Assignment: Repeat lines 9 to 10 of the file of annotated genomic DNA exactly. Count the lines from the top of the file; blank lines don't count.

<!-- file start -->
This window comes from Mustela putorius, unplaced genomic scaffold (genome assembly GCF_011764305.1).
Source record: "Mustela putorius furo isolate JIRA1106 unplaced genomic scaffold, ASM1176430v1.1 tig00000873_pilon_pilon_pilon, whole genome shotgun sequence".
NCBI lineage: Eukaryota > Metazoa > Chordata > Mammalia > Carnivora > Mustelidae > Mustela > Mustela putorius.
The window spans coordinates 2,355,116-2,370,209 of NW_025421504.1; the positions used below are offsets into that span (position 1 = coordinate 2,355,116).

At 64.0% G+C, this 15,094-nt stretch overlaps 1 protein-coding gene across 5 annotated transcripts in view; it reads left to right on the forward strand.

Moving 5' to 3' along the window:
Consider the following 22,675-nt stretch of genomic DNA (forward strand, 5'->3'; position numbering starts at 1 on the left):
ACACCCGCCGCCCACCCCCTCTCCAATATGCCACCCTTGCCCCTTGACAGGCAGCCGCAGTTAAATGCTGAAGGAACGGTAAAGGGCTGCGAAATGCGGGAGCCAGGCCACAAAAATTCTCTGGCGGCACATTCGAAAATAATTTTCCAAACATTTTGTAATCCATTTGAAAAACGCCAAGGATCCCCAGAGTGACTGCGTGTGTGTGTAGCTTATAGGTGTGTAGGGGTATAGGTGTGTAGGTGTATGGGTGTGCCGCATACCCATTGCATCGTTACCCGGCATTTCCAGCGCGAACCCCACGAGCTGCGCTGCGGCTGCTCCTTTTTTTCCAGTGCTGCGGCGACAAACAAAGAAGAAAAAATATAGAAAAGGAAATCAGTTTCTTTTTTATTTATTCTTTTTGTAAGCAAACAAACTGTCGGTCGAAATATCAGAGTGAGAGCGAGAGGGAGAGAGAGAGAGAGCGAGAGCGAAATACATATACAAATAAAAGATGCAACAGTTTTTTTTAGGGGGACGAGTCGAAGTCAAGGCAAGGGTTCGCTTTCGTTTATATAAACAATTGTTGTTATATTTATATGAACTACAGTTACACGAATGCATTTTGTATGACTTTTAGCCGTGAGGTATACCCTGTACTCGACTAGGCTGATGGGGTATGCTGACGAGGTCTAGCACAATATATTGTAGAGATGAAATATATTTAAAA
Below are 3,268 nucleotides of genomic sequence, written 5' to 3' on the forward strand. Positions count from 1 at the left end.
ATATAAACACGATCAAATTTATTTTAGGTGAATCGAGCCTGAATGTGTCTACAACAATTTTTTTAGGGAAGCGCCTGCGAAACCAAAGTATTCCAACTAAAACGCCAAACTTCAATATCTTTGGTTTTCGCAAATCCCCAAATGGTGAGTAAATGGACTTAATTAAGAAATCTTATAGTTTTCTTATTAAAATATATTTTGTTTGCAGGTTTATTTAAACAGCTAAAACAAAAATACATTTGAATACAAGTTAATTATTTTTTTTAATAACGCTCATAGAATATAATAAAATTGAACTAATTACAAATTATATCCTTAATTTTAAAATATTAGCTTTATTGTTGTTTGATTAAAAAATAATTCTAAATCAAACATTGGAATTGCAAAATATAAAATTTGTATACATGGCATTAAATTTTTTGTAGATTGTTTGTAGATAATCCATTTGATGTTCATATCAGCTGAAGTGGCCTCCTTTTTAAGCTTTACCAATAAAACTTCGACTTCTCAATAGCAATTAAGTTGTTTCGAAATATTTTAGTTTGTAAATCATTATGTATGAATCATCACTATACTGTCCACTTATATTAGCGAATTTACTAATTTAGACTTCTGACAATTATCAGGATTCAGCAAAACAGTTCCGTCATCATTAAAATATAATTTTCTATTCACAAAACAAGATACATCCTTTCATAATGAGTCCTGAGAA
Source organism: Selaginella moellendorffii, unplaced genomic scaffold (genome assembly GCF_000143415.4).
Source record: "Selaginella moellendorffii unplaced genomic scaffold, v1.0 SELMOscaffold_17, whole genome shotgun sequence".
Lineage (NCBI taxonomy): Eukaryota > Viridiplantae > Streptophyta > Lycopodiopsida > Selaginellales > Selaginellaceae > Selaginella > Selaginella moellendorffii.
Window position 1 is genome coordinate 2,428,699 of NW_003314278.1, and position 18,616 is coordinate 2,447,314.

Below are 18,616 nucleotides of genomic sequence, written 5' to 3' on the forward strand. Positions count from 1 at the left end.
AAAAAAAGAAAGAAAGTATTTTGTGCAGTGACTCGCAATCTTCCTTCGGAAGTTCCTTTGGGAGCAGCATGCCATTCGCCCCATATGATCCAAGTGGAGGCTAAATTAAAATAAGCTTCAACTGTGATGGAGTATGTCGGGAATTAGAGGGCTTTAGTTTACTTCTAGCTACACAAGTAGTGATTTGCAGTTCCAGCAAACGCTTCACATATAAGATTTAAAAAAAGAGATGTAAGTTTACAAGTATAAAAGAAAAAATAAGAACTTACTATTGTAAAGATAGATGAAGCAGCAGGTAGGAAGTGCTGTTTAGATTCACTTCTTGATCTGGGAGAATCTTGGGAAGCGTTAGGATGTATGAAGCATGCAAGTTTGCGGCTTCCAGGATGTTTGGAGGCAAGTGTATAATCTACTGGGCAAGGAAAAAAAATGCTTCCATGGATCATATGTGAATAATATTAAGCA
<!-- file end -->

Below are 3,268 nucleotides of genomic sequence, written 5' to 3' on the forward strand. Positions count from 1 at the left end.
ATATAAACACGATCAAATTTATTTTAGGTGAATCGAGCCTGAATGTGTCTACAACAATTTTTTTAGGGAAGCGCCTGCGAAACCAAAGTATTCCAACTAAAACGCCAAACTTCAATATCTTTGGTTTTCGCAAATCCCCAAATGGTGAGTAAATGGACTTAATTAAGAAATCTTATAGTTTTCTTATTAAAATATATTTTGTTTGCAGGTTTATTTAAACAGCTAAAACAAAAATACATTTGAATACAAGTTAATTATTTTTTTTAATAACGCTCATAGAATATAATAAAATTGAACTAATTACAAATTATATCCTTAATTTTAAAATATTAGCTTTATTGTTGTTTGATTAAAAAATAATTCTAAATCAAACATTGGAATTGCAAAATATAAAATTTGTATACATGGCATTAAATTTTTTGTAGATTGTTTGTAGATAATCCATTTGATGTTCATATCAGCTGAAGTGGCCTCCTTTTTAAGCTTTACCAATAAAACTTCGACTTCTCAATAGCAATTAAGTTGTTTCGAAATATTTTAGTTTGTAAATCATTATGTATGAATCATCACTATACTGTCCACTTATATTAGCGAATTTACTAATTTAGACTTCTGACAATTATCAGGATTCAGCAAAACAGTTCCGTCATCATTAAAATATAATTTTCTATTCACAAAACAAGATACATCCTTTCATAATGAGTCCTGAGAA